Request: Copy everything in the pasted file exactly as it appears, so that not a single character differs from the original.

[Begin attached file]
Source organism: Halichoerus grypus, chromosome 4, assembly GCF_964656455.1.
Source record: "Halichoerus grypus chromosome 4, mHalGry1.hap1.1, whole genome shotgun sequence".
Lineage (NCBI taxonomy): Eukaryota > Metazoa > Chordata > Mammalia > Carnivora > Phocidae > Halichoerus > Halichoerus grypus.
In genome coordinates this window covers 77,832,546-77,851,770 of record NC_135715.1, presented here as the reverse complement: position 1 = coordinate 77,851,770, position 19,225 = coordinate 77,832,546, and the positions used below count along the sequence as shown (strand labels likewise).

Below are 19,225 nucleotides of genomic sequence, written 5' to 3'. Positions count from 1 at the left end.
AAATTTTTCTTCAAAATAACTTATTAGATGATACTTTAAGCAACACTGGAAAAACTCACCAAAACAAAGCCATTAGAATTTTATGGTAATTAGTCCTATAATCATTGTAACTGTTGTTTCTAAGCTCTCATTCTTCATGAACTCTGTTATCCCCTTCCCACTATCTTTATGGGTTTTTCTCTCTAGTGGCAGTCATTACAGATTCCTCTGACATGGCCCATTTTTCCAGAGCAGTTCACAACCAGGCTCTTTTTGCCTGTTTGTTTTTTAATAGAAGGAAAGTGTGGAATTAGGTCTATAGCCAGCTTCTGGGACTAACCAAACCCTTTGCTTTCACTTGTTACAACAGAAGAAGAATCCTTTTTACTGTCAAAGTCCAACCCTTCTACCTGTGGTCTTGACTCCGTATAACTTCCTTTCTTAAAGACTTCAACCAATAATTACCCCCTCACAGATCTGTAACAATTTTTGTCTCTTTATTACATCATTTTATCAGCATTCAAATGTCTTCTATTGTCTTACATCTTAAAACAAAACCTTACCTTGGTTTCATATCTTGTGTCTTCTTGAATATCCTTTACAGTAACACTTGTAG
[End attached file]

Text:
Source organism: Halichoerus grypus, chromosome 4, assembly GCF_964656455.1.
Source record: "Halichoerus grypus chromosome 4, mHalGry1.hap1.1, whole genome shotgun sequence".
Lineage (NCBI taxonomy): Eukaryota > Metazoa > Chordata > Mammalia > Carnivora > Phocidae > Halichoerus > Halichoerus grypus.
In genome coordinates this window covers 77,832,546-77,851,770 of record NC_135715.1, presented here as the reverse complement: position 1 = coordinate 77,851,770, position 19,225 = coordinate 77,832,546, and the positions used below count along the sequence as shown (strand labels likewise).

Below are 19,225 nucleotides of genomic sequence, written 5' to 3'. Positions count from 1 at the left end.
AAATTTTTCTTCAAAATAACTTATTAGATGATACTTTAAGCAACACTGGAAAAACTCACCAAAACAAAGCCATTAGAATTTTATGGTAATTAGTCCTATAATCATTGTAACTGTTGTTTCTAAGCTCTCATTCTTCATGAACTCTGTTATCCCCTTCCCACTATCTTTATGGGTTTTTCTCTCTAGTGGCAGTCATTACAGATTCCTCTGACATGGCCCATTTTTCCAGAGCAGTTCACAACCAGGCTCTTTTTGCCTGTTTGTTTTTTAATAGAAGGAAAGTGTGGAATTAGGTCTATAGCCAGCTTCTGGGACTAACCAAACCCTTTGCTTTCACTTGTTACAACAGAAGAAGAATCCTTTTTACTGTCAAAGTCCAACCCTTCTACCTGTGGTCTTGACTCCGTATAACTTCCTTTCTTAAAGACTTCAACCAATAATTACCCCCTCACAGATCTGTAACAATTTTTGTCTCTTTATTACATCATTTTATCAGCATTCAAATGTCTTCTATTGTCTTACATCTTAAAACAAAACCTTACCTTGGTTTCATATCTTGTGTCTTCTTGAATATCCTTTACAGTAACACTTGTAG